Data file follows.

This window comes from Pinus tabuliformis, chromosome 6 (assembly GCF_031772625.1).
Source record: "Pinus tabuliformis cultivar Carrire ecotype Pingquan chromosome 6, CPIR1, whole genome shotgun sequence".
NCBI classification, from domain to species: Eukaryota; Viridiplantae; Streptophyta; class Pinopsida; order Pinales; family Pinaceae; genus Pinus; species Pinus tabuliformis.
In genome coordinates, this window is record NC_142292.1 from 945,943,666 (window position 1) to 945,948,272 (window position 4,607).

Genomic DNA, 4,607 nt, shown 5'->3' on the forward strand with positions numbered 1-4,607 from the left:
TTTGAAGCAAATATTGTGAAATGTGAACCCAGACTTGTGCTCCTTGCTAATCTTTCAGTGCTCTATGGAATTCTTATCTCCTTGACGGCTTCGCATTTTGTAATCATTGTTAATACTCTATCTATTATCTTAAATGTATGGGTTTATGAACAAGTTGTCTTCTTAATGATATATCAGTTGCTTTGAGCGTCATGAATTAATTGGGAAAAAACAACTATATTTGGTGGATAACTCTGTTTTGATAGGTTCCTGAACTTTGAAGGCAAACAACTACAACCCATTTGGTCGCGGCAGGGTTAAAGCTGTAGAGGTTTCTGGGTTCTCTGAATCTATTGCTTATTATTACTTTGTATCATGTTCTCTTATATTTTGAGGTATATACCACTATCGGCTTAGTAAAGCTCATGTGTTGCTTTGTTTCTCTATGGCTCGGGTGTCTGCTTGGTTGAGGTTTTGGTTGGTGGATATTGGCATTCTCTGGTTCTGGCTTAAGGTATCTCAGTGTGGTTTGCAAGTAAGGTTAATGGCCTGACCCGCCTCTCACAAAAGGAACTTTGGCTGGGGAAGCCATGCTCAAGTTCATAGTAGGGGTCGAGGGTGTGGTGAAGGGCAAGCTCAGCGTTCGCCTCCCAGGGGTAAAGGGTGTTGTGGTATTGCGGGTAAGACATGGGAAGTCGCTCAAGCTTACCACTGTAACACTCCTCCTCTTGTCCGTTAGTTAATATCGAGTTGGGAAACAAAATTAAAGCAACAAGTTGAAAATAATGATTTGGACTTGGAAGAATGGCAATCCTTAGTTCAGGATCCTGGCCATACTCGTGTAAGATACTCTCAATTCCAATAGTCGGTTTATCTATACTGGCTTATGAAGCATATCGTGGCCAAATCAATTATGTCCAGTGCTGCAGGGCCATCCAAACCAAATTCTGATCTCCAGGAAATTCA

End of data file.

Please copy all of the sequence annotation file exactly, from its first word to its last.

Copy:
This window comes from Pinus tabuliformis, chromosome 6 (assembly GCF_031772625.1).
Source record: "Pinus tabuliformis cultivar Carrire ecotype Pingquan chromosome 6, CPIR1, whole genome shotgun sequence".
NCBI classification, from domain to species: Eukaryota; Viridiplantae; Streptophyta; class Pinopsida; order Pinales; family Pinaceae; genus Pinus; species Pinus tabuliformis.
In genome coordinates, this window is record NC_142292.1 from 945,943,666 (window position 1) to 945,948,272 (window position 4,607).

Genomic DNA, 4,607 nt, shown 5'->3' on the forward strand with positions numbered 1-4,607 from the left:
TTTGAAGCAAATATTGTGAAATGTGAACCCAGACTTGTGCTCCTTGCTAATCTTTCAGTGCTCTATGGAATTCTTATCTCCTTGACGGCTTCGCATTTTGTAATCATTGTTAATACTCTATCTATTATCTTAAATGTATGGGTTTATGAACAAGTTGTCTTCTTAATGATATATCAGTTGCTTTGAGCGTCATGAATTAATTGGGAAAAAACAACTATATTTGGTGGATAACTCTGTTTTGATAGGTTCCTGAACTTTGAAGGCAAACAACTACAACCCATTTGGTCGCGGCAGGGTTAAAGCTGTAGAGGTTTCTGGGTTCTCTGAATCTATTGCTTATTATTACTTTGTATCATGTTCTCTTATATTTTGAGGTATATACCACTATCGGCTTAGTAAAGCTCATGTGTTGCTTTGTTTCTCTATGGCTCGGGTGTCTGCTTGGTTGAGGTTTTGGTTGGTGGATATTGGCATTCTCTGGTTCTGGCTTAAGGTATCTCAGTGTGGTTTGCAAGTAAGGTTAATGGCCTGACCCGCCTCTCACAAAAGGAACTTTGGCTGGGGAAGCCATGCTCAAGTTCATAGTAGGGGTCGAGGGTGTGGTGAAGGGCAAGCTCAGCGTTCGCCTCCCAGGGGTAAAGGGTGTTGTGGTATTGCGGGTAAGACATGGGAAGTCGCTCAAGCTTACCACTGTAACACTCCTCCTCTTGTCCGTTAGTTAATATCGAGTTGGGAAACAAAATTAAAGCAACAAGTTGAAAATAATGATTTGGACTTGGAAGAATGGCAATCCTTAGTTCAGGATCCTGGCCATACTCGTGTAAGATACTCTCAATTCCAATAGTCGGTTTATCTATACTGGCTTATGAAGCATATCGTGGCCAAATCAATTATGTCCAGTGCTGCAGGGCCATCCAAACCAAATTCTGATCTCCAGGAAATTCA